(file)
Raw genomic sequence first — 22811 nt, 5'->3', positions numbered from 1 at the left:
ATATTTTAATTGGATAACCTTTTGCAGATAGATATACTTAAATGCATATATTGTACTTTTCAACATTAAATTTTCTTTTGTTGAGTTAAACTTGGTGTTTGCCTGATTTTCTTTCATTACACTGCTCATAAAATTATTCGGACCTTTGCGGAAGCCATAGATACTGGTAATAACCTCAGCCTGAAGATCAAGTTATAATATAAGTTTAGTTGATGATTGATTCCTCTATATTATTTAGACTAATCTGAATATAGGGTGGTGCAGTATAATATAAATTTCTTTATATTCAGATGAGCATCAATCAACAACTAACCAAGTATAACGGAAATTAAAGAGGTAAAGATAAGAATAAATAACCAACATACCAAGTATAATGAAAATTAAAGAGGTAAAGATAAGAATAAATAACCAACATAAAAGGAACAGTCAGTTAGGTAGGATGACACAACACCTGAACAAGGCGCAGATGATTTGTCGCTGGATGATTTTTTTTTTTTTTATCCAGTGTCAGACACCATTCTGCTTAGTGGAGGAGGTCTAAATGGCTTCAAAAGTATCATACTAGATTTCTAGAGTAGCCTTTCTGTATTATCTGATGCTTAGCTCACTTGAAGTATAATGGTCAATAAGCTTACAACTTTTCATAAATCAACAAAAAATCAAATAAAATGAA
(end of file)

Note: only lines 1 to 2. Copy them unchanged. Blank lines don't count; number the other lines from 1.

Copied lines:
Raw genomic sequence first — 22811 nt, 5'->3', positions numbered from 1 at the left:
ATATTTTAATTGGATAACCTTTTGCAGATAGATATACTTAAATGCATATATTGTACTTTTCAACATTAAATTTTCTTTTGTTGAGTTAAACTTGGTGTTTGCCTGATTTTCTTTCATTACACTGCTCATAAAATTATTCGGACCTTTGCGGAAGCCATAGATACTGGTAATAACCTCAGCCTGAAGATCAAGTTATAATATAAGTTTAGTTGATGATTGATTCCTCTATATTATTTAGACTAATCTGAATATAGGGTGGTGCAGTATAATATAAATTTCTTTATATTCAGATGAGCATCAATCAACAACTAACCAAGTATAACGGAAATTAAAGAGGTAAAGATAAGAATAAATAACCAACATACCAAGTATAATGAAAATTAAAGAGGTAAAGATAAGAATAAATAACCAACATAAAAGGAACAGTCAGTTAGGTAGGATGACACAACACCTGAACAAGGCGCAGATGATTTGTCGCTGGATGATTTTTTTTTTTTTTATCCAGTGTCAGACACCATTCTGCTTAGTGGAGGAGGTCTAAATGGCTTCAAAAGTATCATACTAGATTTCTAGAGTAGCCTTTCTGTATTATCTGATGCTTAGCTCACTTGAAGTATAATGGTCAATAAGCTTACAACTTTTCATAAATCAACAAAAAATCAAATAAAATGAA